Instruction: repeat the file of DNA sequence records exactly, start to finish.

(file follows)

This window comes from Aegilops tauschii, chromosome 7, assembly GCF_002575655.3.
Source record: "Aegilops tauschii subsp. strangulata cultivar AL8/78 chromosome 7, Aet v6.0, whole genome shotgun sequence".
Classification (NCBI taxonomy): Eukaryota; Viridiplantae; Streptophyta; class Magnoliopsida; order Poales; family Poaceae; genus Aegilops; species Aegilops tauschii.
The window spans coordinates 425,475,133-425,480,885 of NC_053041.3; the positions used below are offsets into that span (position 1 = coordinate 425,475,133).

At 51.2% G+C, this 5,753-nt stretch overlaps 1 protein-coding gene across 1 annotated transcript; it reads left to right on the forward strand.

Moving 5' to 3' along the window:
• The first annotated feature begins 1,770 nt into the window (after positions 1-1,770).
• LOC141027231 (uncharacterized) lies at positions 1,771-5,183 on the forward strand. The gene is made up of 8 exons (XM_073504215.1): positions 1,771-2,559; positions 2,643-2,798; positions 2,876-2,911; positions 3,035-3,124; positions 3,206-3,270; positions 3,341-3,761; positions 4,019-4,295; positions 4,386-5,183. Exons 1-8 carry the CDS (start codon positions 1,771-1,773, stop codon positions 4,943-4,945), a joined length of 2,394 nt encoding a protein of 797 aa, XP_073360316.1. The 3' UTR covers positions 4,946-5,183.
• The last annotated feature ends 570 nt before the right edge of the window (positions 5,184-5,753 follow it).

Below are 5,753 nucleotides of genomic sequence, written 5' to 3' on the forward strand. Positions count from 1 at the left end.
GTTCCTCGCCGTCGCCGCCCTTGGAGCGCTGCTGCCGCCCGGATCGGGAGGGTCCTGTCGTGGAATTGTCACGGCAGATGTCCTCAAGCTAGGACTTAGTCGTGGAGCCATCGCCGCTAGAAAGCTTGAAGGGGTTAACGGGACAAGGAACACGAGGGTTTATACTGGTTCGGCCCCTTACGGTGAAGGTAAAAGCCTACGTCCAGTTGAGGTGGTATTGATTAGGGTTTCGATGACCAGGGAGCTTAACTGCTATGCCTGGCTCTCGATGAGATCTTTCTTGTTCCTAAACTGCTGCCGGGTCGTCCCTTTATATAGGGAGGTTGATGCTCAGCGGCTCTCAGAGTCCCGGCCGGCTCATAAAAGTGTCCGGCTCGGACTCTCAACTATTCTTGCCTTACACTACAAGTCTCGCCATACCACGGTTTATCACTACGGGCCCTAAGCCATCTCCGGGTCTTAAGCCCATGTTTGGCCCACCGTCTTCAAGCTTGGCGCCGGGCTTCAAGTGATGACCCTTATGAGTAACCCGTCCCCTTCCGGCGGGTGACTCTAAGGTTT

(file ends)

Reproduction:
This window comes from Aegilops tauschii, chromosome 7, assembly GCF_002575655.3.
Source record: "Aegilops tauschii subsp. strangulata cultivar AL8/78 chromosome 7, Aet v6.0, whole genome shotgun sequence".
Classification (NCBI taxonomy): Eukaryota; Viridiplantae; Streptophyta; class Magnoliopsida; order Poales; family Poaceae; genus Aegilops; species Aegilops tauschii.
The window spans coordinates 425,475,133-425,480,885 of NC_053041.3; the positions used below are offsets into that span (position 1 = coordinate 425,475,133).

At 51.2% G+C, this 5,753-nt stretch overlaps 1 protein-coding gene across 1 annotated transcript; it reads left to right on the forward strand.

Moving 5' to 3' along the window:
• The first annotated feature begins 1,770 nt into the window (after positions 1-1,770).
• LOC141027231 (uncharacterized) lies at positions 1,771-5,183 on the forward strand. The gene is made up of 8 exons (XM_073504215.1): positions 1,771-2,559; positions 2,643-2,798; positions 2,876-2,911; positions 3,035-3,124; positions 3,206-3,270; positions 3,341-3,761; positions 4,019-4,295; positions 4,386-5,183. Exons 1-8 carry the CDS (start codon positions 1,771-1,773, stop codon positions 4,943-4,945), a joined length of 2,394 nt encoding a protein of 797 aa, XP_073360316.1. The 3' UTR covers positions 4,946-5,183.
• The last annotated feature ends 570 nt before the right edge of the window (positions 5,184-5,753 follow it).

Below are 5,753 nucleotides of genomic sequence, written 5' to 3' on the forward strand. Positions count from 1 at the left end.
GTTCCTCGCCGTCGCCGCCCTTGGAGCGCTGCTGCCGCCCGGATCGGGAGGGTCCTGTCGTGGAATTGTCACGGCAGATGTCCTCAAGCTAGGACTTAGTCGTGGAGCCATCGCCGCTAGAAAGCTTGAAGGGGTTAACGGGACAAGGAACACGAGGGTTTATACTGGTTCGGCCCCTTACGGTGAAGGTAAAAGCCTACGTCCAGTTGAGGTGGTATTGATTAGGGTTTCGATGACCAGGGAGCTTAACTGCTATGCCTGGCTCTCGATGAGATCTTTCTTGTTCCTAAACTGCTGCCGGGTCGTCCCTTTATATAGGGAGGTTGATGCTCAGCGGCTCTCAGAGTCCCGGCCGGCTCATAAAAGTGTCCGGCTCGGACTCTCAACTATTCTTGCCTTACACTACAAGTCTCGCCATACCACGGTTTATCACTACGGGCCCTAAGCCATCTCCGGGTCTTAAGCCCATGTTTGGCCCACCGTCTTCAAGCTTGGCGCCGGGCTTCAAGTGATGACCCTTATGAGTAACCCGTCCCCTTCCGGCGGGTGACTCTAAGGTTT